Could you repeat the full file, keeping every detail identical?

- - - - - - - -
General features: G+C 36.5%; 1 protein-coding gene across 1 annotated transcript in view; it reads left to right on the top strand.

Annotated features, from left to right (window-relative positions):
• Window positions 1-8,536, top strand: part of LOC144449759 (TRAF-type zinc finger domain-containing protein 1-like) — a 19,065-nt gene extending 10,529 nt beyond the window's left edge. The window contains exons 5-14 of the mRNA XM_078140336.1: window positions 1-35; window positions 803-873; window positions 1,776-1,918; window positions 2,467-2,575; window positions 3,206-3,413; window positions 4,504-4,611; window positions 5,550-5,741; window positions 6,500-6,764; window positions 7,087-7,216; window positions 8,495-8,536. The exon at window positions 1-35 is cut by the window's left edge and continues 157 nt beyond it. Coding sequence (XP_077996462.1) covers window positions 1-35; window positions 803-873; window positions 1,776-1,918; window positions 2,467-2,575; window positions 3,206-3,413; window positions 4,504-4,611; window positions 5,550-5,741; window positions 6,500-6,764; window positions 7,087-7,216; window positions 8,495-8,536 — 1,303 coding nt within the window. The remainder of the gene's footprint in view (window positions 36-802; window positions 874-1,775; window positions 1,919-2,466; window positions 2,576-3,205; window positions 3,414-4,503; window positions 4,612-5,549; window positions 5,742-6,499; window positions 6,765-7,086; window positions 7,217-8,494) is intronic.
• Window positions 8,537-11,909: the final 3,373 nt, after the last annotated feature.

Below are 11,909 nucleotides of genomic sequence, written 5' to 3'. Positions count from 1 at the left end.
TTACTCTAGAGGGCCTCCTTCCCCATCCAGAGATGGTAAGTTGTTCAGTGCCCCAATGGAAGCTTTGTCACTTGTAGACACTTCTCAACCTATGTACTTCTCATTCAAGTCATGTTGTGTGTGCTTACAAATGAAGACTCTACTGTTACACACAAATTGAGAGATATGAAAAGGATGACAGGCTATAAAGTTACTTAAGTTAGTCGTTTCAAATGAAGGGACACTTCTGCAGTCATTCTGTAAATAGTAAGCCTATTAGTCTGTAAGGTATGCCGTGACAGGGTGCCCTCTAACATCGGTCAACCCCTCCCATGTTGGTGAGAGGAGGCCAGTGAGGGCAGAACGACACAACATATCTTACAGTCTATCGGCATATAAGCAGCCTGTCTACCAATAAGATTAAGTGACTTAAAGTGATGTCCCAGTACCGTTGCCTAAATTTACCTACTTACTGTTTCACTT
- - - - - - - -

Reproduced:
General features: G+C 36.5%; 1 protein-coding gene across 1 annotated transcript in view; it reads left to right on the top strand.

Annotated features, from left to right (window-relative positions):
• Window positions 1-8,536, top strand: part of LOC144449759 (TRAF-type zinc finger domain-containing protein 1-like) — a 19,065-nt gene extending 10,529 nt beyond the window's left edge. The window contains exons 5-14 of the mRNA XM_078140336.1: window positions 1-35; window positions 803-873; window positions 1,776-1,918; window positions 2,467-2,575; window positions 3,206-3,413; window positions 4,504-4,611; window positions 5,550-5,741; window positions 6,500-6,764; window positions 7,087-7,216; window positions 8,495-8,536. The exon at window positions 1-35 is cut by the window's left edge and continues 157 nt beyond it. Coding sequence (XP_077996462.1) covers window positions 1-35; window positions 803-873; window positions 1,776-1,918; window positions 2,467-2,575; window positions 3,206-3,413; window positions 4,504-4,611; window positions 5,550-5,741; window positions 6,500-6,764; window positions 7,087-7,216; window positions 8,495-8,536 — 1,303 coding nt within the window. The remainder of the gene's footprint in view (window positions 36-802; window positions 874-1,775; window positions 1,919-2,466; window positions 2,576-3,205; window positions 3,414-4,503; window positions 4,612-5,549; window positions 5,742-6,499; window positions 6,765-7,086; window positions 7,217-8,494) is intronic.
• Window positions 8,537-11,909: the final 3,373 nt, after the last annotated feature.

Below are 11,909 nucleotides of genomic sequence, written 5' to 3'. Positions count from 1 at the left end.
TTACTCTAGAGGGCCTCCTTCCCCATCCAGAGATGGTAAGTTGTTCAGTGCCCCAATGGAAGCTTTGTCACTTGTAGACACTTCTCAACCTATGTACTTCTCATTCAAGTCATGTTGTGTGTGCTTACAAATGAAGACTCTACTGTTACACACAAATTGAGAGATATGAAAAGGATGACAGGCTATAAAGTTACTTAAGTTAGTCGTTTCAAATGAAGGGACACTTCTGCAGTCATTCTGTAAATAGTAAGCCTATTAGTCTGTAAGGTATGCCGTGACAGGGTGCCCTCTAACATCGGTCAACCCCTCCCATGTTGGTGAGAGGAGGCCAGTGAGGGCAGAACGACACAACATATCTTACAGTCTATCGGCATATAAGCAGCCTGTCTACCAATAAGATTAAGTGACTTAAAGTGATGTCCCAGTACCGTTGCCTAAATTTACCTACTTACTGTTTCACTT